The worship experience is something that many a mainstream church takes very seriously; providing music that is personal, inclusive and above all else relative to the society for which it is ministering to.
Indie duo Zak and Amy, are bringing their translation of worshipful music to the masses with their latest release, I Will Say Yes. Opening the album is the semi-epic “You’re Welcome Here,” inviting the Holy Spirit to let His glory fall. Musically, the track has all of the elements for a climactic moment but by the time it hits, it feels like a lackluster hyped moment. “I Will Say Yes,” “How I Love You,” “All Power” and “Can You See Him Now?” continue with the same tone but with a stronger flow and performance. “You’re the Only One” shows a softer acoustic side to the duo, which is a welcomed sound; Zak’s vocals fit this style very well.
However, the song, at first listen, gave a message that wasn’t discernible if the track is a love song to a spouse or an affectionate ballad to the Lord. The only line that truly makes the message crystal clear is the line, “All my hope is in you, oh Lord.” If that one line was removed, it would be a solid love song for a coffee shop performance. The album concludes with two remixed tracks, “The Light” and “Everything I Have,” that may have been considered to not cohesively flow with the rest of the album.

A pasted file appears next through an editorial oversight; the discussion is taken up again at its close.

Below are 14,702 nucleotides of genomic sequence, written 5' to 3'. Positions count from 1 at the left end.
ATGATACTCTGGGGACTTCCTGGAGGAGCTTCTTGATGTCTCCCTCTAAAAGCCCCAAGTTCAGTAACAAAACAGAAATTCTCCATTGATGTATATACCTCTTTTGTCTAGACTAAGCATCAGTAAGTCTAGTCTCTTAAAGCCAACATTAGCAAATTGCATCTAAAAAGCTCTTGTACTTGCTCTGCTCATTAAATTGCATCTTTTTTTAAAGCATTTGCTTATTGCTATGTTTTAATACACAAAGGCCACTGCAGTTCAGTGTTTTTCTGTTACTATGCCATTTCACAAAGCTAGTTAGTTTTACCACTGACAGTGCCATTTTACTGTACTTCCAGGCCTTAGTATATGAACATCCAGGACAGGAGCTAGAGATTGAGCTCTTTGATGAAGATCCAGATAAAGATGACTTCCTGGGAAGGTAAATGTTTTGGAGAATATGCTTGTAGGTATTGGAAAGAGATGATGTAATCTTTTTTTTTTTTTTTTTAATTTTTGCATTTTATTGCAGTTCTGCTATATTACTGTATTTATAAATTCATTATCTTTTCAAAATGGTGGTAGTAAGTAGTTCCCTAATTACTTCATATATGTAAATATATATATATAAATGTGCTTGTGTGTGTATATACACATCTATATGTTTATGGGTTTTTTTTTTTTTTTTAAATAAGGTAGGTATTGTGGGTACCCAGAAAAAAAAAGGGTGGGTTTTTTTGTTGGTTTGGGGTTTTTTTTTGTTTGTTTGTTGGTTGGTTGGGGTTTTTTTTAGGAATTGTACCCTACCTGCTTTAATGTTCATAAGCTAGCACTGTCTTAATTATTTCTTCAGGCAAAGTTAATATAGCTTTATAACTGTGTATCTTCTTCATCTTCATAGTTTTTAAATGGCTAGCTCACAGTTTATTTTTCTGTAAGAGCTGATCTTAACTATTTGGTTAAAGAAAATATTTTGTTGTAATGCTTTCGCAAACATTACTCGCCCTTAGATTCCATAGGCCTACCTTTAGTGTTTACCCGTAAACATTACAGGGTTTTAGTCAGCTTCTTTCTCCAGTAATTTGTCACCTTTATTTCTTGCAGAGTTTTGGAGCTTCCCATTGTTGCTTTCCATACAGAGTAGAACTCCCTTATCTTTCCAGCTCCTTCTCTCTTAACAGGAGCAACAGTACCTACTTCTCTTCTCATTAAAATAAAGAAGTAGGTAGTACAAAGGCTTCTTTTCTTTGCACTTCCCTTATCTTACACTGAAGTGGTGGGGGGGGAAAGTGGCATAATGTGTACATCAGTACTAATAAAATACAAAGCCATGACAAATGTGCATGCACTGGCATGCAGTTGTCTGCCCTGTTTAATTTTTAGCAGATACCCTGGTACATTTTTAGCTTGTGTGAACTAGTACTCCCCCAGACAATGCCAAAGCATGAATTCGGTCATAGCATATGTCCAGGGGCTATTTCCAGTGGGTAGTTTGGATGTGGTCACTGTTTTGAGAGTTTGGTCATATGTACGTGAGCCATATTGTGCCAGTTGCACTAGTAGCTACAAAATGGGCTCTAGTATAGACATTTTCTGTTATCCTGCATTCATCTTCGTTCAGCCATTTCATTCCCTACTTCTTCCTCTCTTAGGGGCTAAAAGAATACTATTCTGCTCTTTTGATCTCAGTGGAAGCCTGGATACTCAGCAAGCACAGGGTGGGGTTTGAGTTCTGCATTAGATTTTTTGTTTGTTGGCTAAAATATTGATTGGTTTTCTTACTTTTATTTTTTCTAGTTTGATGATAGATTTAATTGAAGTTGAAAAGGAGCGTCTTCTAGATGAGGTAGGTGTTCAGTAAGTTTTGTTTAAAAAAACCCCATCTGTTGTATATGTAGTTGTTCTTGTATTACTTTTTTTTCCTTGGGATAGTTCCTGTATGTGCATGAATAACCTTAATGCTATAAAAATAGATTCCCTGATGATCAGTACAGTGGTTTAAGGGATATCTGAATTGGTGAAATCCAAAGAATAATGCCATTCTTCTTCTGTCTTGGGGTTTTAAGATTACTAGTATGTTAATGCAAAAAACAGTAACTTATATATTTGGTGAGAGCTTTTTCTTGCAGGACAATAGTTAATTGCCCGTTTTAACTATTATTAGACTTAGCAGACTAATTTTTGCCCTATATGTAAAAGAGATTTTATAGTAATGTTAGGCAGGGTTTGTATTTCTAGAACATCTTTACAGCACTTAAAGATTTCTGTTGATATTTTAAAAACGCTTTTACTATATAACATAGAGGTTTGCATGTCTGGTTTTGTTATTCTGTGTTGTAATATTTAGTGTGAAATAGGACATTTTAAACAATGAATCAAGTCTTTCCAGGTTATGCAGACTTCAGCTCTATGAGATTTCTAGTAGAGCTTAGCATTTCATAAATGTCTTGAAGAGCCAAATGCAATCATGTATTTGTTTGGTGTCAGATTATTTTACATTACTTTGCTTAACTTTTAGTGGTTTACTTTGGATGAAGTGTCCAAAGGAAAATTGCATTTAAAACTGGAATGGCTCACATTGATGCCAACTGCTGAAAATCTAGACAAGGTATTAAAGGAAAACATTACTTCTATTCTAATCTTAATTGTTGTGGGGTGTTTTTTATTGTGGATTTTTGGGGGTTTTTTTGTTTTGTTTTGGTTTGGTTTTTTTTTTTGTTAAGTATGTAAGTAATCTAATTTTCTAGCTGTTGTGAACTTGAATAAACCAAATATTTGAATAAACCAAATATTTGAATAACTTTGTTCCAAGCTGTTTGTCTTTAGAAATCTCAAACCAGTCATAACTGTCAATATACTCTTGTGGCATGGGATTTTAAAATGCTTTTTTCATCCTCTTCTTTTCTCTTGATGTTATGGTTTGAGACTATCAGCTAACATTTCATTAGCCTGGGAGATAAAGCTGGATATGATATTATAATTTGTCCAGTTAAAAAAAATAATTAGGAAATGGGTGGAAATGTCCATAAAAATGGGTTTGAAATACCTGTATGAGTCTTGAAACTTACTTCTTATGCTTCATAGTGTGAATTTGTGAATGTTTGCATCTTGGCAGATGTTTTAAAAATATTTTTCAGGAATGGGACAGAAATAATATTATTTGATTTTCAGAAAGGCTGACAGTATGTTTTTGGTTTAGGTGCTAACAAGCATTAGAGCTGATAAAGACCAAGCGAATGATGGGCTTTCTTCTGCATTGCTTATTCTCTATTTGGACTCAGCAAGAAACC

On the contrary, in my opinion, they seem to continue in the same thread and don’t truly seem like remixes. The former track has elegantly layered synths that complement Amy’s vocals very well and match the lyrics well as she sings of glorifying the Lord while going through “the fire.” The latter, and final, song has a more ethereal sound that plays off theme of surrender very well. Musically it may seem melancholy but the introspective reflectiveness in the lyrics makes it a strong ending for the album. Overall the production quality of I Will Say Yes is extremely high; Zak and Amy have the musical fortitude to create a solid release.
Unfortunately, the album doesn’t truly grasp the listener by the shoulders and make them want more. It’s lyrically steady but not solid; they feel more like simple overly-personal prayers that are set to music. Some critics of that opinion may reference the book of Psalms in comparison but while the psalms may reference the emotional response of the writer, they even more so reflect on the character of God. There is a time and place for those moments, but it felt like this album somewhat drowned in them.
Nevertheless, Zak and Amy are solid artists that we’ll more than likely hear from again in the future. This may not be the best introduction to the group but the future is bright for these two.